I really can’t stress this enough. The point of a medical school interview isn’t to test how well you can prepare for an interview: it’s to determine whether you and medicine are right for each other. If you pretend to be someone different from the person you really are you are this can’t happen. You might end up gaining a place for a course and career that you will not succeed in, or you might end up convincing the interviewers that you’re a brash, over-confident salesperson when you are actually a quietly sincere and caring person who is trying to project a false personality.
Most medical school interview questions don’t have a “correct” answer. The interviewer wants to know what you actually think about something, not what orthodox opinion is or what someone else has told you to say. If you try to guess what answer the interviewer wants to hear – rather than say what you actually think – you will find it very difficult to justify your answer when you are asked to explain it. In any interview station where you are asked to express an opinion the interviewer will almost always disagree with you (no matter what their own opinion is) – we want you to explain why you think something, not just tick a box for the “correct” answer.
Interviewers are not going to take your word for anything: you have to provide evidence. If you are asked about how you have contributed positively to a team, for example, you are not going to get much credit for just saying you were in team X and it achieved Y. You have to explain what your contribution was, and ideally give an example of a situation where you demonstrated important characteristics or skills (patience, tact, negotiation, resilience, initiative, etc) to help the team achieve something. Remember that team-working isn’t only about leadership: people fulfilling the roles they’ve been given as well as they can is what makes teams work.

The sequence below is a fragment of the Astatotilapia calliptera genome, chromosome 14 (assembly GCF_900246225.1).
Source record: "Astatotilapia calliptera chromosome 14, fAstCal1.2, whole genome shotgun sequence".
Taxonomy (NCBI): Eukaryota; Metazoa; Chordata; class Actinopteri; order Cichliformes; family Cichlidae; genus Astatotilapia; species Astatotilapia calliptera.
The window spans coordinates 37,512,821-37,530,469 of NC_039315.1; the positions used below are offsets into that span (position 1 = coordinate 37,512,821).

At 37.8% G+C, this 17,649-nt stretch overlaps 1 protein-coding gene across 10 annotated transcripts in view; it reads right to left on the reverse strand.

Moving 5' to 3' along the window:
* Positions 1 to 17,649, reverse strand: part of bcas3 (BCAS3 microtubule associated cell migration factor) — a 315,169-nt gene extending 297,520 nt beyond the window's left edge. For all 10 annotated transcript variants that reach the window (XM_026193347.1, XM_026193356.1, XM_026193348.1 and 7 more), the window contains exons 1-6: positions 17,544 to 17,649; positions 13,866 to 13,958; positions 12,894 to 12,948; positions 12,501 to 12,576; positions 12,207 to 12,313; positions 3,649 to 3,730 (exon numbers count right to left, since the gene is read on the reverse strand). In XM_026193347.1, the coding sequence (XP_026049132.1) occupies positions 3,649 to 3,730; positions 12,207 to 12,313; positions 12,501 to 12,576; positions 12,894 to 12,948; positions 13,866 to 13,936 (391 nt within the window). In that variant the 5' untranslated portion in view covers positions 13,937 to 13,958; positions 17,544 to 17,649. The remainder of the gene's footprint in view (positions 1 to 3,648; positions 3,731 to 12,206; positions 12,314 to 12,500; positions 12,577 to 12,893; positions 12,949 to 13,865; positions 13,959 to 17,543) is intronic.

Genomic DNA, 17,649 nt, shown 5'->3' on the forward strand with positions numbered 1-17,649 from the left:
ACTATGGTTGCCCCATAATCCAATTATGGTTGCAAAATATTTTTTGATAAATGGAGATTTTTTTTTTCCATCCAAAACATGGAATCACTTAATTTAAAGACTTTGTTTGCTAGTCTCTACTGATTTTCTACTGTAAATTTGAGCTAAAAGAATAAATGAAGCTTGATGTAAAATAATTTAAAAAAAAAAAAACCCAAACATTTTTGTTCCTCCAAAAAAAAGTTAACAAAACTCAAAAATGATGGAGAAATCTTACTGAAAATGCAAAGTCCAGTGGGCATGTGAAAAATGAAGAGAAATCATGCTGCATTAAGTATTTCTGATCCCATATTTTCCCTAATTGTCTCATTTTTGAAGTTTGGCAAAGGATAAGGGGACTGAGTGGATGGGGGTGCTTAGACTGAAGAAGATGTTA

This is something I particularly dislike. I don’t want to hear interview candidates trotting out technical terms, whether they be acronyms for medical/surgical procedures or ethical principles: I want to hear them demonstrating that they understand key issues. If you are presented with a scenario that raises significant ethical questions it is much more important to demonstrate that you can identify those questions and discuss them than it is to use a textbook term for an ethical principle. If you use technical terms that you clearly don’t understand the interviewer will not be impressed. If you keep using jargon the interviewer is likely to conclude that you are unable to communicate effectively with non-specialists.
The interviewer has been asked to assess a particular aspect of your application. Particularly in an MMI, the interviewer will have to focus on that aspect and can’t take anything else into account. It is therefore vital that you listen to the interviewer’s questions and engage in a dialogue to make sure you get as much evidence as possible of your strengths in the particular aspect being assessed. If you answer a different question from the one you were asked there is a very real chance that you will score no marks, especially if you keep talking without looking for signals from the interviewer and run out of time before they have a chance to clarify or to ask a further question. Effective communication is essential for a future doctor; communication involves listening just as much as it involves talking.
Some MMIs include role-play scenarios. These can take a variety of different forms, so it is unwise to try to rehearse for a particular scenario. What you should be aware of, however, is that it is very unlikely that you will be expected to act the part of a doctor in a scenario. Unless specifically instructed otherwise, you should approach the role-play scenario as if it were something happening to you for real now (i.e. at your present age and stage of education), demonstrating your own personal qualities (empathy, compassion, etc.) and skills (communication, negotiation, etc.).